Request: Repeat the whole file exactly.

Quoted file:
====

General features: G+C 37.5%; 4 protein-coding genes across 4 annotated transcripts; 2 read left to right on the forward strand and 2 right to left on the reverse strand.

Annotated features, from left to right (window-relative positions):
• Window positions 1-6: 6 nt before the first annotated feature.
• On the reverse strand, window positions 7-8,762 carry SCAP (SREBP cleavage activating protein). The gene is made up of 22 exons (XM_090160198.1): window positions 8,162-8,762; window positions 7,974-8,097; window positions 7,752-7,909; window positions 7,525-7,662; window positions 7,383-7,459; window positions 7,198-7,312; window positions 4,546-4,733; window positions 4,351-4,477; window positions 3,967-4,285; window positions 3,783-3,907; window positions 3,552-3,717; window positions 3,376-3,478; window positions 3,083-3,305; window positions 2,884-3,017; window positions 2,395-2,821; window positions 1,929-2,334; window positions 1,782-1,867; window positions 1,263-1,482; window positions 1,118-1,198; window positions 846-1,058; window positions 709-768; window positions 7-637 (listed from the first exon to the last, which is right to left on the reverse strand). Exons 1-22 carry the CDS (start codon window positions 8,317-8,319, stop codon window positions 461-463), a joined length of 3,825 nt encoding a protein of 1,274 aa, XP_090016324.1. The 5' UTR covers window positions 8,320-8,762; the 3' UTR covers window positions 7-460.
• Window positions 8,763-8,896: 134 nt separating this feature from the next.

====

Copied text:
General features: G+C 37.5%; 4 protein-coding genes across 4 annotated transcripts; 2 read left to right on the forward strand and 2 right to left on the reverse strand.

Annotated features, from left to right (window-relative positions):
• Window positions 1-6: 6 nt before the first annotated feature.
• On the reverse strand, window positions 7-8,762 carry SCAP (SREBP cleavage activating protein). The gene is made up of 22 exons (XM_090160198.1): window positions 8,162-8,762; window positions 7,974-8,097; window positions 7,752-7,909; window positions 7,525-7,662; window positions 7,383-7,459; window positions 7,198-7,312; window positions 4,546-4,733; window positions 4,351-4,477; window positions 3,967-4,285; window positions 3,783-3,907; window positions 3,552-3,717; window positions 3,376-3,478; window positions 3,083-3,305; window positions 2,884-3,017; window positions 2,395-2,821; window positions 1,929-2,334; window positions 1,782-1,867; window positions 1,263-1,482; window positions 1,118-1,198; window positions 846-1,058; window positions 709-768; window positions 7-637 (listed from the first exon to the last, which is right to left on the reverse strand). Exons 1-22 carry the CDS (start codon window positions 8,317-8,319, stop codon window positions 461-463), a joined length of 3,825 nt encoding a protein of 1,274 aa, XP_090016324.1. The 5' UTR covers window positions 8,320-8,762; the 3' UTR covers window positions 7-460.
• Window positions 8,763-8,896: 134 nt separating this feature from the next.